App In The Air integrates with Tripit to import all your flight details, and then tracks the planes and keeps you updated about their status, even if you don’t have internet coverage.
It also helps you manage your time at the airport, breaking down each flight into four stages: check in, boarding, take-off and landing time.
And just in case you care, it keeps a record of all the flights you’ve taken, airports you’ve frequented, and miles you’ve travelled.
Airports generally involve a lot of waiting around and spending money in the process.
But you don’t have to have a business or first-class ticket to take advantage of snazzy lounges that offer unlimited food and drink, free Wi-Fi, and some nice peace and quiet.
LoungeBuddy is a website which allows you to purchase one-time passes, often for the same or less than a restaurant meal outside.
Locate your lost luggage
If you’ve ever had an airline lose your bags, you will know that feeling of panicked helplessness.
For the ultra-paranoid among us, you can buy peace of mind by investing in a GPS tracker like the LugLoc. This little gizmo, placed in your suitcase, will allow you to track its exact location from your phone. So you’ll know where to find it, even if the airline doesn’t appear to.
The device costs £55 ($70), and you’ll have to pay £3.80 ($5) per month to keep the service running.
Converting currencies online is nothing new, but what if you find yourself without internet service? God forbid you turn to maths.
XE Currency’s app functions even when you are offline by saving the last updated conversion rates.
A simple solution for a problem we’ve all had.
Decode foreign signs
The Google Translate app has long been helping travellers communicate their way through a language barrier, but there’s a lesser known feature now.
Hold up your camera to any foreign text, whether that’s a sign, a newspaper or a menu, and it will instantly translate it for you.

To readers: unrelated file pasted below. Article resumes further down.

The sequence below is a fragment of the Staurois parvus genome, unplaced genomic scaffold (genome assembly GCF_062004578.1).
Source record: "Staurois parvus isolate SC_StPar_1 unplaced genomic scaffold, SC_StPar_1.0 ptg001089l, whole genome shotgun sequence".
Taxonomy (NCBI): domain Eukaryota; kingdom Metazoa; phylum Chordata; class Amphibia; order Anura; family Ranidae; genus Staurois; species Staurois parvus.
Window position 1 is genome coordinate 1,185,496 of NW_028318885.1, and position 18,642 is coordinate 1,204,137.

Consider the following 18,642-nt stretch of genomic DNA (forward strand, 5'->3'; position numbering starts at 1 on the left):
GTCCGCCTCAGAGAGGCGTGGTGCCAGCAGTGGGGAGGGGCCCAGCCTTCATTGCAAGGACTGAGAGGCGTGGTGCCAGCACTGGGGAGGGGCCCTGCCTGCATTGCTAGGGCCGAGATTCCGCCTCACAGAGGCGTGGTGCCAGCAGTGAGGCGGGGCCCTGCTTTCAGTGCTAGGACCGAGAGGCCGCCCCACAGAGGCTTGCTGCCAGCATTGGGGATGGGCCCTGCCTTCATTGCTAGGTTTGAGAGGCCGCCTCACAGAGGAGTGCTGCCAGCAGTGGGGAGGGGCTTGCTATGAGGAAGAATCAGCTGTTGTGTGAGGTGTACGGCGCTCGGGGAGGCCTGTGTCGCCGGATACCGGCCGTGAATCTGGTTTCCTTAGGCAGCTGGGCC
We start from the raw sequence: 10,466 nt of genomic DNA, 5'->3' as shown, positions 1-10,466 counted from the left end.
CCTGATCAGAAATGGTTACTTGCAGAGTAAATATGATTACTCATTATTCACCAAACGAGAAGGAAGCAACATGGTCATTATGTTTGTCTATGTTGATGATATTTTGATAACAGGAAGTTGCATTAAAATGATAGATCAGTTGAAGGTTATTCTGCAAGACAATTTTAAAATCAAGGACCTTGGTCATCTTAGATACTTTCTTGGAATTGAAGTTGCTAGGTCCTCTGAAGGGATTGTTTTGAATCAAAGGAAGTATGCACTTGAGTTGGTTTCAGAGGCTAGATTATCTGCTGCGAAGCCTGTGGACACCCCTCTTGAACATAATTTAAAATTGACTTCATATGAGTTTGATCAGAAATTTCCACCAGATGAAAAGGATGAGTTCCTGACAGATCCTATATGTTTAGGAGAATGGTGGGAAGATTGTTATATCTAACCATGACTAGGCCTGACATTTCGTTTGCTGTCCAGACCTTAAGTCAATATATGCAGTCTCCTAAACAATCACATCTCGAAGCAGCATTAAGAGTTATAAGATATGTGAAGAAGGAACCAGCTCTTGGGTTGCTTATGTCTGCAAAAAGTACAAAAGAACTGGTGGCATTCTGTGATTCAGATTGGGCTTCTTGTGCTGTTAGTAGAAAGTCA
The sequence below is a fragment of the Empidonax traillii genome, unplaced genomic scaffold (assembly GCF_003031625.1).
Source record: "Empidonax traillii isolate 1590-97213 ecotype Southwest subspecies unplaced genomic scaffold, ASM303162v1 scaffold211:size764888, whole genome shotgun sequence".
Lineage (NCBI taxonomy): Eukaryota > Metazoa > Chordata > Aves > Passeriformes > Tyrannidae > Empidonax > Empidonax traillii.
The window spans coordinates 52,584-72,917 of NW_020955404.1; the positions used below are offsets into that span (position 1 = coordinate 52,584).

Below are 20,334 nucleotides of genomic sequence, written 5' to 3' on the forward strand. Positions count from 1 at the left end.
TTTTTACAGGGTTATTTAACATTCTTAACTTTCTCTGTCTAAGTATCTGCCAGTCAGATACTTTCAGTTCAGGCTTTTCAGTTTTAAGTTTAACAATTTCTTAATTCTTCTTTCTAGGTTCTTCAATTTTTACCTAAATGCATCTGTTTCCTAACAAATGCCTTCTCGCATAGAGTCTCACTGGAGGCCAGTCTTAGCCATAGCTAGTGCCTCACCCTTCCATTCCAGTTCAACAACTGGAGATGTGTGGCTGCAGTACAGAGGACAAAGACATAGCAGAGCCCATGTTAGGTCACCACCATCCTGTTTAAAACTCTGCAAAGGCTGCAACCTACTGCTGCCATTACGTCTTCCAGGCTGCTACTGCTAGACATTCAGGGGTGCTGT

Call anywhere in the world free
Services like Skype are all very well but they have limits. You’ll need internet, for a start, and for the other Skype user to be online.
Rebtel is an app which offers free calls to and from anywhere in the world, without using data or Wi-Fi. Instead, it finds a way to route the dialling through local phone centres.
The service currently costs nothing, but by next year will be £0.78 ($1) per month.
In a similar way to Rome2Rio, Citymapper is a journey planner, but designed more for when you arrive at your destination.
It’s much more detailed than Google Maps, giving you a range of transport options and prices at just a glance, plus real-time departures and disruption alerts – all of which makes finding your way around a foreign city a whole lot easier.
Splitting the tab
The first bill-splitting app specifically designed for travellers, Splittr simplifies the whole process of sharing costs.
You enter your individual expenses as you go, including who paid for what, and at the end of the trip, everyone knows where they stand.
It also lets you mix currencies without you having to convert them yourself, and lets you dictate who is paying the lion’s share if you aren’t splitting bills equally.